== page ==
LONDON (Thomson Reuters Foundation) - A century after Britain’s first election in which women voted and stood for parliament, female activists called on Friday for further reform to achieve equality amid abuse and prejudice.
Despite celebrations to mark 100 years since most women aged over 30 won the right to vote - including unveiling a statue of women’s suffrage activist Emmeline Pankhurst - male lawmakers outnumber women two to one.
“I don’t think we have got far enough, the pace of change has been ludicrously slow,” Helen Pankhurst, great-granddaughter of Emmeline and granddaughter of Sylvia Pankhurst, also a prominent campaigner, told the Thomson Reuters Foundation.
“I think they would be saying fabulous that you’re celebrating ... but they’d also be really interested to ask how far we have got and what we still need to do and maybe chivvying us on.”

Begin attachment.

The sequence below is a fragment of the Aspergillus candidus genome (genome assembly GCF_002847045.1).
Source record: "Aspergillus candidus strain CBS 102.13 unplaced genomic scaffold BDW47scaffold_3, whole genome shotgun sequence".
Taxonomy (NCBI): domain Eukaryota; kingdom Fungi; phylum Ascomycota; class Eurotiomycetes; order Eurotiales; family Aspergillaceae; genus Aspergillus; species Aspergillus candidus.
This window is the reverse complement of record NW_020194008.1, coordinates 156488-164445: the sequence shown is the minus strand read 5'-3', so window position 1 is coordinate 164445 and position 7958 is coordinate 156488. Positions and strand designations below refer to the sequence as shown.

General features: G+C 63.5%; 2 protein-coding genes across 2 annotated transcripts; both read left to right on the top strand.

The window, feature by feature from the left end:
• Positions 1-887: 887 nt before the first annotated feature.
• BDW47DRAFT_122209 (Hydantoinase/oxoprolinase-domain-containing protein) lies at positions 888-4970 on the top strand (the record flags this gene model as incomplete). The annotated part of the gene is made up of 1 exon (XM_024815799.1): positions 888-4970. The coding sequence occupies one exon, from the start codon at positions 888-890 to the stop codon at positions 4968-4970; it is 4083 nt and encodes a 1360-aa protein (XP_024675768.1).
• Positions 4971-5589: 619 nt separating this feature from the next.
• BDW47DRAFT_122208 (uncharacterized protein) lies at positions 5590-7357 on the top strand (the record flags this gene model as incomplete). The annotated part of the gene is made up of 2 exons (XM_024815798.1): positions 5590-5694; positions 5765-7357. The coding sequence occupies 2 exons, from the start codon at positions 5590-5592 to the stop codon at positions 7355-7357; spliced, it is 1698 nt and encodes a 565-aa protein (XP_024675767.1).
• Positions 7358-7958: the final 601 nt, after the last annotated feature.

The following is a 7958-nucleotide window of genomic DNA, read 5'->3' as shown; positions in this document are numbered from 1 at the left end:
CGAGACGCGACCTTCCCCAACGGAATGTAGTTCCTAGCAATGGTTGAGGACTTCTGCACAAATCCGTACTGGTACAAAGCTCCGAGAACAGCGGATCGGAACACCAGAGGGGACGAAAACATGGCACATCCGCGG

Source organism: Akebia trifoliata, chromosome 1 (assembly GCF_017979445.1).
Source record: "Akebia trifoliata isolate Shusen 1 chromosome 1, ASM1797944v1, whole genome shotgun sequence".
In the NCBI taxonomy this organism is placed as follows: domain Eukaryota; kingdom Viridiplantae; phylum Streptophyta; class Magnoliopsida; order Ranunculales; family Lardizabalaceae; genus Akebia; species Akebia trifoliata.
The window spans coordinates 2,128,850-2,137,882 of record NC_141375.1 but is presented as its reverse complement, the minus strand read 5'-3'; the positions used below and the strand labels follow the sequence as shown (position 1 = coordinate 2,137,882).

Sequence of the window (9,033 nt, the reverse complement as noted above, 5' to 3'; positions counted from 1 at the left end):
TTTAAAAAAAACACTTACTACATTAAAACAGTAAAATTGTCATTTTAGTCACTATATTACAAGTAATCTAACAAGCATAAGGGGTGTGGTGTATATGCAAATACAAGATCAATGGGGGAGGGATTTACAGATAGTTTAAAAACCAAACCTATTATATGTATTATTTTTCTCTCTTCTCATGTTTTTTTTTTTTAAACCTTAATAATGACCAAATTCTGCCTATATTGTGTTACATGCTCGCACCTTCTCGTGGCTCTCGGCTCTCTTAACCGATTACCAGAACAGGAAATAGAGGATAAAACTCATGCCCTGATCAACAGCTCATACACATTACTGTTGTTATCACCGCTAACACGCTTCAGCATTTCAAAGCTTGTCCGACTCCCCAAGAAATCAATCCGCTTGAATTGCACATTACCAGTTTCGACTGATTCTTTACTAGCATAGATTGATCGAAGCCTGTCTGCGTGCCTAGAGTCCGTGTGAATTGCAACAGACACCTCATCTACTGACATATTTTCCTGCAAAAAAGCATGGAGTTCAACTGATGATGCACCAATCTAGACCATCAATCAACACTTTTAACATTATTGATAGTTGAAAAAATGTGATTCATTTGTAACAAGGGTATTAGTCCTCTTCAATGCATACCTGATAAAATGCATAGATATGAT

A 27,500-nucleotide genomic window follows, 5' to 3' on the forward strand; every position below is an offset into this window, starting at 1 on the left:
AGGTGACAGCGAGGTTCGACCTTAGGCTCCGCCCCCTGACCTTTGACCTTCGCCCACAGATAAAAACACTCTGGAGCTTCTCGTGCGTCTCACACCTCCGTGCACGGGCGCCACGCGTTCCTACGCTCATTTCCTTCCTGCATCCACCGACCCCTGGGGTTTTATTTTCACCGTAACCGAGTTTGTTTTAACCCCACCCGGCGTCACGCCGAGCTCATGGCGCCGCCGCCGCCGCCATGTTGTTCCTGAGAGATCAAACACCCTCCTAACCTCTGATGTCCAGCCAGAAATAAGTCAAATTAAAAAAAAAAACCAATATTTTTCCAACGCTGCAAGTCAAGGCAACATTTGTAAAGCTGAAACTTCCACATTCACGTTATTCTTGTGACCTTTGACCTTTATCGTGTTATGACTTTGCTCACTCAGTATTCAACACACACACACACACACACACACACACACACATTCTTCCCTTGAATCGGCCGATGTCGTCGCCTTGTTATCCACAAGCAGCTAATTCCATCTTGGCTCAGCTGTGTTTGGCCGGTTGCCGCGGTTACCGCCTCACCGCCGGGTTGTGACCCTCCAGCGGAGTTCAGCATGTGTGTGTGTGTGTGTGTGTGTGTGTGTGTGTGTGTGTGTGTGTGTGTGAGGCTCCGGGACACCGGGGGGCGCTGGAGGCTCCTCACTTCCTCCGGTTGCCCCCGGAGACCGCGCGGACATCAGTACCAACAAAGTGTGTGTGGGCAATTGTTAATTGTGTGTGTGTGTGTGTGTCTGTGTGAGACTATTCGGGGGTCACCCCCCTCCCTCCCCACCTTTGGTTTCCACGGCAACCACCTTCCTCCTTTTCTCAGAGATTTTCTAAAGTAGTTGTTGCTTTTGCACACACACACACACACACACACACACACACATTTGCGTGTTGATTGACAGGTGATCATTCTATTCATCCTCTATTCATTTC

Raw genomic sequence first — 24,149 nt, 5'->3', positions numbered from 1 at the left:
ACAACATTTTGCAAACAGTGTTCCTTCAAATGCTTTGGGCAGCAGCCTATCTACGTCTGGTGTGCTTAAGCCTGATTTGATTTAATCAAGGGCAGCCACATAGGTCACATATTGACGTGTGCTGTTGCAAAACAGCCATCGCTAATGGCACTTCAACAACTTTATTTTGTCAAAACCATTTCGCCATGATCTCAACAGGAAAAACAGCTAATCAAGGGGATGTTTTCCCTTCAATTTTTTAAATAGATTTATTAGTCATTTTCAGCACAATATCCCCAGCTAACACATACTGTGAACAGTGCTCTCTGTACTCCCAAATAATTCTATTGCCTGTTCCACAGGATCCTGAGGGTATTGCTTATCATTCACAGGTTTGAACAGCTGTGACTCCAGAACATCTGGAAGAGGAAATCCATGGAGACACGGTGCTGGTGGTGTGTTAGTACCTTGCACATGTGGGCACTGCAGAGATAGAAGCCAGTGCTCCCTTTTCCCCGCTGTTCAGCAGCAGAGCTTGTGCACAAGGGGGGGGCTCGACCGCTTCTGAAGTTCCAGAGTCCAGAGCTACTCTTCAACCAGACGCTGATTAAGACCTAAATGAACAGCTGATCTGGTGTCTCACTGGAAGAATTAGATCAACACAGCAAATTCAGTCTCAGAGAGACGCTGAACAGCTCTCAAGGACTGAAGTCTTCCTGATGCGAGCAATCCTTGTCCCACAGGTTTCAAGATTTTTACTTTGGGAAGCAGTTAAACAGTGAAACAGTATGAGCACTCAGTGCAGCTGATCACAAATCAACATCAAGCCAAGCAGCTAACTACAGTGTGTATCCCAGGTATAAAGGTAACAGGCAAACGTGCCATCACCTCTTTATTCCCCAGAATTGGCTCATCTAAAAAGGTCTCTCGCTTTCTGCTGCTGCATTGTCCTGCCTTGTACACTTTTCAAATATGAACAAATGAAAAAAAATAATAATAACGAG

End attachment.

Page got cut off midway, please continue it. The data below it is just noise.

The past year has seen women question why they remain under-represented in public life and senior business positions in a global debate over gender roles after the #MeToo movement spurred a wider debate over their position in society.
Britain sits at number 38 out of 193 countries in a league table by the Inter-Parliamentary Union (IPU), with women holding 32 percent of seats in the lower house, far behind Rwanda, Cuba and Bolivia, which have female majorities.
Click here to read the full article published by Reuters on 14 December 2018.